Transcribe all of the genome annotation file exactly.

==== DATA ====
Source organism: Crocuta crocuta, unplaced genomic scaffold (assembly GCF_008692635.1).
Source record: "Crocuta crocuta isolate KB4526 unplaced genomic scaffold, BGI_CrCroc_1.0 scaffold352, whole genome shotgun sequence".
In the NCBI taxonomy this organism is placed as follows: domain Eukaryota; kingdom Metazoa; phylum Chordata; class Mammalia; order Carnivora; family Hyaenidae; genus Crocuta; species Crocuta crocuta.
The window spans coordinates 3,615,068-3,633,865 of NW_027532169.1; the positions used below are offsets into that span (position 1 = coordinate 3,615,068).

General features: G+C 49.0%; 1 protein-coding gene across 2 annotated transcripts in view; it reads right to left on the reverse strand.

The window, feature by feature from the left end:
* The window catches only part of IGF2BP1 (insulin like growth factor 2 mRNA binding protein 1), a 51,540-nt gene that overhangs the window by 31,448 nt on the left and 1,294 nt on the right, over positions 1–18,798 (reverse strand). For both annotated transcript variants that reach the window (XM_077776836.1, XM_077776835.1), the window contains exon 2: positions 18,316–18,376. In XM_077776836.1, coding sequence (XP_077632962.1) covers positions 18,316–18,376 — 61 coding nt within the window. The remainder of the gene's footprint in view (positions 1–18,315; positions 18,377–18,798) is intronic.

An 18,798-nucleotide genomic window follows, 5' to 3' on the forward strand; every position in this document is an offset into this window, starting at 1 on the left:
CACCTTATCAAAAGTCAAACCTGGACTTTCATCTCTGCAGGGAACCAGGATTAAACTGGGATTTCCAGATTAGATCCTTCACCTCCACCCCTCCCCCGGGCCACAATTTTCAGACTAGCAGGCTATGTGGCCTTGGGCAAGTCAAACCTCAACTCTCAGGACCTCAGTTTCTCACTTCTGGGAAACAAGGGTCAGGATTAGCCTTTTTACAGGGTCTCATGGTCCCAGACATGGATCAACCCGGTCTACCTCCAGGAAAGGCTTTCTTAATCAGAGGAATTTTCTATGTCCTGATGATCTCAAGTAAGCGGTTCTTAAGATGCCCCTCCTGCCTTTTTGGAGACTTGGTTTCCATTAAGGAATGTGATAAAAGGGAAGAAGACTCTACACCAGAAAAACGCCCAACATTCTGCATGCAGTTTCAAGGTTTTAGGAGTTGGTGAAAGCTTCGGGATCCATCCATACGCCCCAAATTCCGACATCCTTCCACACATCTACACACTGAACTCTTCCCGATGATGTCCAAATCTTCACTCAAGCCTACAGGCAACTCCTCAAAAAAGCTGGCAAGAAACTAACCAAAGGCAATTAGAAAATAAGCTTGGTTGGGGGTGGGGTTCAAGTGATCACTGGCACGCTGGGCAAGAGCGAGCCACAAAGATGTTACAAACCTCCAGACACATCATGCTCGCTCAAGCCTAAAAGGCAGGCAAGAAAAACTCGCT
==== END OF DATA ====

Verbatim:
Source organism: Crocuta crocuta, unplaced genomic scaffold (assembly GCF_008692635.1).
Source record: "Crocuta crocuta isolate KB4526 unplaced genomic scaffold, BGI_CrCroc_1.0 scaffold352, whole genome shotgun sequence".
In the NCBI taxonomy this organism is placed as follows: domain Eukaryota; kingdom Metazoa; phylum Chordata; class Mammalia; order Carnivora; family Hyaenidae; genus Crocuta; species Crocuta crocuta.
The window spans coordinates 3,615,068-3,633,865 of NW_027532169.1; the positions used below are offsets into that span (position 1 = coordinate 3,615,068).

General features: G+C 49.0%; 1 protein-coding gene across 2 annotated transcripts in view; it reads right to left on the reverse strand.

The window, feature by feature from the left end:
* The window catches only part of IGF2BP1 (insulin like growth factor 2 mRNA binding protein 1), a 51,540-nt gene that overhangs the window by 31,448 nt on the left and 1,294 nt on the right, over positions 1–18,798 (reverse strand). For both annotated transcript variants that reach the window (XM_077776836.1, XM_077776835.1), the window contains exon 2: positions 18,316–18,376. In XM_077776836.1, coding sequence (XP_077632962.1) covers positions 18,316–18,376 — 61 coding nt within the window. The remainder of the gene's footprint in view (positions 1–18,315; positions 18,377–18,798) is intronic.

An 18,798-nucleotide genomic window follows, 5' to 3' on the forward strand; every position in this document is an offset into this window, starting at 1 on the left:
CACCTTATCAAAAGTCAAACCTGGACTTTCATCTCTGCAGGGAACCAGGATTAAACTGGGATTTCCAGATTAGATCCTTCACCTCCACCCCTCCCCCGGGCCACAATTTTCAGACTAGCAGGCTATGTGGCCTTGGGCAAGTCAAACCTCAACTCTCAGGACCTCAGTTTCTCACTTCTGGGAAACAAGGGTCAGGATTAGCCTTTTTACAGGGTCTCATGGTCCCAGACATGGATCAACCCGGTCTACCTCCAGGAAAGGCTTTCTTAATCAGAGGAATTTTCTATGTCCTGATGATCTCAAGTAAGCGGTTCTTAAGATGCCCCTCCTGCCTTTTTGGAGACTTGGTTTCCATTAAGGAATGTGATAAAAGGGAAGAAGACTCTACACCAGAAAAACGCCCAACATTCTGCATGCAGTTTCAAGGTTTTAGGAGTTGGTGAAAGCTTCGGGATCCATCCATACGCCCCAAATTCCGACATCCTTCCACACATCTACACACTGAACTCTTCCCGATGATGTCCAAATCTTCACTCAAGCCTACAGGCAACTCCTCAAAAAAGCTGGCAAGAAACTAACCAAAGGCAATTAGAAAATAAGCTTGGTTGGGGGTGGGGTTCAAGTGATCACTGGCACGCTGGGCAAGAGCGAGCCACAAAGATGTTACAAACCTCCAGACACATCATGCTCGCTCAAGCCTAAAAGGCAGGCAAGAAAAACTCGCT